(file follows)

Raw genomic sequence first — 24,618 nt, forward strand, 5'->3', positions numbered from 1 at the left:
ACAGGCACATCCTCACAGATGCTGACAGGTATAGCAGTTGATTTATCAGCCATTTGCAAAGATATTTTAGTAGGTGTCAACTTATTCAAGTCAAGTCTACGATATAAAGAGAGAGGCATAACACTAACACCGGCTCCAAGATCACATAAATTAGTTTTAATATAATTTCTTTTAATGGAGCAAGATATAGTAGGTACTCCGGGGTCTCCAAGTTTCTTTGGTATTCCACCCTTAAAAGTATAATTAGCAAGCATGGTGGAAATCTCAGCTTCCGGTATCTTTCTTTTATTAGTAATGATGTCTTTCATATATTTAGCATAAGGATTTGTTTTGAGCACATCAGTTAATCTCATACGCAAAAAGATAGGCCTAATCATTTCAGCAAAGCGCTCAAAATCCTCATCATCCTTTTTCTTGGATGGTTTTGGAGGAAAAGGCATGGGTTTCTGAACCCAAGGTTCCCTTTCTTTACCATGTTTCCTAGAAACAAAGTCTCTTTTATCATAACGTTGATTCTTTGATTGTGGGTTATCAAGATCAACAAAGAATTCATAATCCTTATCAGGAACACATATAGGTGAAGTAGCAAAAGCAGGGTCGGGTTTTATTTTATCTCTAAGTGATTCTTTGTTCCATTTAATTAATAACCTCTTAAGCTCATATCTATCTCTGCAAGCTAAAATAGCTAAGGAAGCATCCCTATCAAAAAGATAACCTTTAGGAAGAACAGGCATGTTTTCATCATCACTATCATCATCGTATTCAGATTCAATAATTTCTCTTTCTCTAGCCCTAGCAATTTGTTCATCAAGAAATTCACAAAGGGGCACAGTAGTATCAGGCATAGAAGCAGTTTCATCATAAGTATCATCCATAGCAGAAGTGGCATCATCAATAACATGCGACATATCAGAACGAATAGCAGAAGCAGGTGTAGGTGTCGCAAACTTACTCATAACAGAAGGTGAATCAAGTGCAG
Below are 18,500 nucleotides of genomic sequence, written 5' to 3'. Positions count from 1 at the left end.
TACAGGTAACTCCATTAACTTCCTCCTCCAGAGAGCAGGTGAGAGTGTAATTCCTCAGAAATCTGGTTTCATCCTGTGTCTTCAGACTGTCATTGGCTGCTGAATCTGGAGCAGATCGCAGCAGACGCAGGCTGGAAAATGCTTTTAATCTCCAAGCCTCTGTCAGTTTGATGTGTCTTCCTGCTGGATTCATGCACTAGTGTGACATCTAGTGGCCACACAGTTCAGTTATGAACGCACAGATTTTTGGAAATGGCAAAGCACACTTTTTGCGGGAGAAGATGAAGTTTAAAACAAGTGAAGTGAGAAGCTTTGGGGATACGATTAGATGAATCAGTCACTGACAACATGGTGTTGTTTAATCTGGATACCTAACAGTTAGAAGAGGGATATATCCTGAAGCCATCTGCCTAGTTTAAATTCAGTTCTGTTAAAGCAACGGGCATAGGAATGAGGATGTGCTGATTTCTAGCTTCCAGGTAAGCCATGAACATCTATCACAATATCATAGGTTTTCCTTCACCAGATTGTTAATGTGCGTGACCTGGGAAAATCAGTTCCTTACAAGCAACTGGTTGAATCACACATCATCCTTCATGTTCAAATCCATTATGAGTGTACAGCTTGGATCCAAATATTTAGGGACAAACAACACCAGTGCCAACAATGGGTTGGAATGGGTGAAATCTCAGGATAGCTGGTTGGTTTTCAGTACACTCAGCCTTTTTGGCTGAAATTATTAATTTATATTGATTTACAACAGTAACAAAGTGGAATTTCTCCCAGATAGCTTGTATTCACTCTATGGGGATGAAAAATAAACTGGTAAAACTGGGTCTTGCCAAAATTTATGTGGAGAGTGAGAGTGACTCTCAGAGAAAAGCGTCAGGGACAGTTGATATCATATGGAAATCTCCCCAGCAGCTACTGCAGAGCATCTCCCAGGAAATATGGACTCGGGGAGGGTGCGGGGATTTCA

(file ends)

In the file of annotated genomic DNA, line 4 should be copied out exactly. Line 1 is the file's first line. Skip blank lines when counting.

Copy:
TACAGGTAACTCCATTAACTTCCTCCTCCAGAGAGCAGGTGAGAGTGTAATTCCTCAGAAATCTGGTTTCATCCTGTGTCTTCAGACTGTCATTGGCTGCTGAATCTGGAGCAGATCGCAGCAGACGCAGGCTGGAAAATGCTTTTAATCTCCAAGCCTCTGTCAGTTTGATGTGTCTTCCTGCTGGATTCATGCACTAGTGTGACATCTAGTGGCCACACAGTTCAGTTATGAACGCACAGATTTTTGGAAATGGCAAAGCACACTTTTTGCGGGAGAAGATGAAGTTTAAAACAAGTGAAGTGAGAAGCTTTGGGGATACGATTAGATGAATCAGTCACTGACAACATGGTGTTGTTTAATCTGGATACCTAACAGTTAGAAGAGGGATATATCCTGAAGCCATCTGCCTAGTTTAAATTCAGTTCTGTTAAAGCAACGGGCATAGGAATGAGGATGTGCTGATTTCTAGCTTCCAGGTAAGCCATGAACATCTATCACAATATCATAGGTTTTCCTTCACCAGATTGTTAATGTGCGTGACCTGGGAAAATCAGTTCCTTACAAGCAACTGGTTGAATCACACATCATCCTTCATGTTCAAATCCATTATGAGTGTACAGCTTGGATCCAAATATTTAGGGACAAACAACACCAGTGCCAACAATGGGTTGGAATGGGTGAAATCTCAGGATAGCTGGTTGGTTTTCAGTACACTCAGCCTTTTTGGCTGAAATTATTAATTTATATTGATTTACAACAGTAACAAAGTGGAATTTCTCCCAGATAGCTTGTATTCACTCTATGGGGATGAAAAATAAACTGGTAAAACTGGGTCTTGCCAAAATTTATGTGGAGAGTGAGAGTGACTCTCAGAGAAAAGCGTCAGGGACAGTTGATATCATATGGAAATCTCCCCAGCAGCTACTGCAGAGCATCTCCCAGGAAATATGGACTCGGGGAGGGTGCGGGGATTTCA